Publisher Bruce Trogdon

It looks to me like one of the biggest issues that will be aired in the upcoming Democratic presidential debates will be “Medicare For All.” Candidates from the liberal wing of the party all want to be the one left standing to fight it out with Joe Biden, who seems to be staking his bid as the moderate. Medicare For All really appeals to the Democratic base, so count on several embracing it.

The concept sounds good, but the devil is in the details. A new Kaiser Family Foundation poll released Tuesday found that majorities of those polled have mistaken views about the government-run program backed by Vermont Sen. Bernie Sanders.

The poll shows that nearly seven in 10 Americans think they would continue to pay deductibles and co-pays under Medicare For All, Kaiser found, when, in fact, they would not. Some 54 percent wrongly believe that individuals and employers would continue to pay premiums.

The poll also found that the majority think that those who currently get health insurance through their jobs or buy it on their own would be able to keep their plans. This is very unlikely. In fact, the current proposals would essentially do away with private insurance altogether.

Let’s discuss some basic facts.

Although I tend to be conservative on most issues, this is not one not them. I have written many times that I think our health care system is broken and needs fixed. I have castigated Republicans for not taking this giant problem seriously enough and pretending that all is fine. Like I said, the devil is in the details. Let’s consider the rough framework of what a plan would look like.

Rep. Pramila Jayapal (D-WA), a co-chair of the Medicare For All Caucus, released a bill this year that would adopt a “single-payer system,” which Medicare For All would be. As such, the federal government would replace private health insurance companies as the sole provider of most health care financing. Estimates of the costs vary wildly, but most similar proposals have been estimated to cost the federal government roughly $28-32 trillion over a decade, or several trillion a year. That’s trillion not billion.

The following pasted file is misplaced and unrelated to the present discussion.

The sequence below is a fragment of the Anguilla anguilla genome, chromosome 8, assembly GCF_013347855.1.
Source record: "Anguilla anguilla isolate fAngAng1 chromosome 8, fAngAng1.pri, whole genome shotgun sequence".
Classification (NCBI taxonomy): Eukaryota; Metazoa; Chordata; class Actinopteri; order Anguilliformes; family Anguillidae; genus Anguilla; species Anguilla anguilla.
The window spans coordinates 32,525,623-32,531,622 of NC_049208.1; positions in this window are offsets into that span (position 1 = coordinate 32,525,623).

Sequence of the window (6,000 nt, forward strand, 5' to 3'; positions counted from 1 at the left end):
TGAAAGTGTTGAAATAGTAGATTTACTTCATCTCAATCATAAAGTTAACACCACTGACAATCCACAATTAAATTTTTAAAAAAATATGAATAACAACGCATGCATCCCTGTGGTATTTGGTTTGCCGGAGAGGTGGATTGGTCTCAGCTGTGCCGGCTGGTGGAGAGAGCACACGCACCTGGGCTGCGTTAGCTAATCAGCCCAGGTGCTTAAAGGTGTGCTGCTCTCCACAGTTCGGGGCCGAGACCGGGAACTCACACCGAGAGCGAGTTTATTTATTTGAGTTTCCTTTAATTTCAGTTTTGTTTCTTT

Rep. Jayapal’s Medicare For All Act would replace nearly all current insurance with a government-run, single-payer plan and extend that plan to those who currently lack health coverage. The plan itself would be far more generous than either Medicare or most private coverage, as it would include no deductibles or copayments, would not restrict beneficiaries to networks of care and would offer a broad suite of benefits including dental care, vision care, transportation for disabled and low-income patients, dietary and nutritional care, long-term care, etc.

The proposal also establishes a global health budget and moves away from fee-for-service towards lump-sum payments for many providers. It includes a number of measures to hold down drug prices and makes a variety of other changes to the health care system.

This proposal is fairly similar to Sen. Sanders’ proposed single-payer plan. During the 2016 presidential campaign, his campaign estimated that plan would cost the federal government about $14 trillion over a decade. Take that with a grain of salt. Most other estimates are at least twice that high.

That being said, our current Frankenstein private system is crazily expensive and unfair to many, including the self-employed or those working for small business. As a small businessman that has to pay for my employees’ group coverage, I can personally attest to how ridiculously overpriced and unfair our current system is. Our country needs a serious debate on the subject.

Enacting Medicare For All would mean increasing federal spending by about 60 percent or more. Financing a $30 trillion program would require the equivalent of tripling payroll taxes or more than doubling all other taxes.

Keep in mind when candidates are throwing numbers out there that these totals represent the increased cost to the federal government, not the total of national health expenditures. My guess is that overall national health expenditures would likely change by no more than a few trillion dollars over a decade. That is where the details of the plan become very important. To be successful, it would need to be able to force down costs with lower provider payments, drug payments and administrative spending.

Can that be done without ruining our health care quality and freedom of choice? Don’t let anybody fool you. That is the rub. But in my opinion, we at least need to seriously consider something.

That’s my take; let me know yours. Vote in our weekly Post online poll. “Is Medicare For All a realistic possibility for America?”

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